3 Tbsp unsalted butter

juice of one lemon

1/2 cup sour cream

1 Tbsp each of fresh dill and parsley

salt and pepper to taste

a few drops of liquid smoke to taste (optional)

Method

Poach the fish in a little water in a 350 degree oven until the fish is cooked right through. While this is cooking, brown the almond slices in a skillet with 2 Tbsp of the butter. Set aside. Once the fish is cooked, remove from the oven, pour off any liquid (and keep for some other use), cool and remove any skin and bones. Put the fish in a food processor along with the remaining Tbsp of butter, the toasted almonds in butter and all the other ingredients. Process until it everything is evenly blended. Pour into a serving dish and/or in jars to be frozen for later use. Serve at room temperature on crusty bread, crackers or with salad.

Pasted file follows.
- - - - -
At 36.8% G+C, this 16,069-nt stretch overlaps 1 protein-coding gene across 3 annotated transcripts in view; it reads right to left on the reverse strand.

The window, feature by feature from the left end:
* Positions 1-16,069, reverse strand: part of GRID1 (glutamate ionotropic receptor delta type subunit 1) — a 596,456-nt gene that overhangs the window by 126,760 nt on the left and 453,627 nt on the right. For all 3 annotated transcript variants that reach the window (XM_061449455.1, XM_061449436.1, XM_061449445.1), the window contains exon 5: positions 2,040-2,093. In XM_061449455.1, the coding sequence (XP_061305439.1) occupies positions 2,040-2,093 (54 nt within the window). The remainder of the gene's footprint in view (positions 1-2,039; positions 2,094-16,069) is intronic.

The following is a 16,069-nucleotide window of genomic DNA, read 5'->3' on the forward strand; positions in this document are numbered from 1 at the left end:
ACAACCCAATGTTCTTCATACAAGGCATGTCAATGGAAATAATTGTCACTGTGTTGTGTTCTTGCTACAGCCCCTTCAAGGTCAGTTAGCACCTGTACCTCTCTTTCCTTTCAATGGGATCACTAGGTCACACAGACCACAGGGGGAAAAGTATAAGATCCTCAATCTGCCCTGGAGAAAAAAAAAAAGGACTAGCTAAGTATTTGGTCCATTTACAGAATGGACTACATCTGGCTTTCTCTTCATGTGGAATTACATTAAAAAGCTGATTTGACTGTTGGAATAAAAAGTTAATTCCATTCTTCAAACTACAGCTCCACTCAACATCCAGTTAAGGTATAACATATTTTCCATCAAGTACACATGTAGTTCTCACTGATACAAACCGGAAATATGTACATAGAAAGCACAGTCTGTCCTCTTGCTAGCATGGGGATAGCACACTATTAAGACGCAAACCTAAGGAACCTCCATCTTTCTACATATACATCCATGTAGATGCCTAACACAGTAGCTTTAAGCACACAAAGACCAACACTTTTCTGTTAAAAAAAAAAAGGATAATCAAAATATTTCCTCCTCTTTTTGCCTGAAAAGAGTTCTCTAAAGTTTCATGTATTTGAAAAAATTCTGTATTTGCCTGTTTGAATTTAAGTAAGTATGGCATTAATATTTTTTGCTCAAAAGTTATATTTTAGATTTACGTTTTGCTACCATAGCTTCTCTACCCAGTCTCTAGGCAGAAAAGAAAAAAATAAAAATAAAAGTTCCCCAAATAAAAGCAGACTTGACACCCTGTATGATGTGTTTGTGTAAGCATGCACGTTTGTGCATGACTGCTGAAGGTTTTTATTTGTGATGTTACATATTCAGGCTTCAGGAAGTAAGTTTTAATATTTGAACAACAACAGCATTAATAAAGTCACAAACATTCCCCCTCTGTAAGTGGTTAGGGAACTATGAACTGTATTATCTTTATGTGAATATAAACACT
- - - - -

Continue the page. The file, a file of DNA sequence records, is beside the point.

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Related articles: Β https://alongthegrapevine.wordpress.com/2014/03/07/pickerel-in-grape-leaves-with-mushroom-zaatar-sauce/

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Author: Hilda

I am a backyard forager who likes to share recipes using the wild edibles of our area.

47 thoughts on “Fish Pate with Toasted Almonds

  1. Pingback: Fiesta Friday #50 | The Novice Gardener

  2. Hilda, this dish sounds so simple and soooo delicious! I only first tasted fish pates a few years ago and was completely surprised when I discovered that I liked them! Thanks so much for sharing this with us! And if I haven’t said it already, Happy New Year to you! πŸ˜€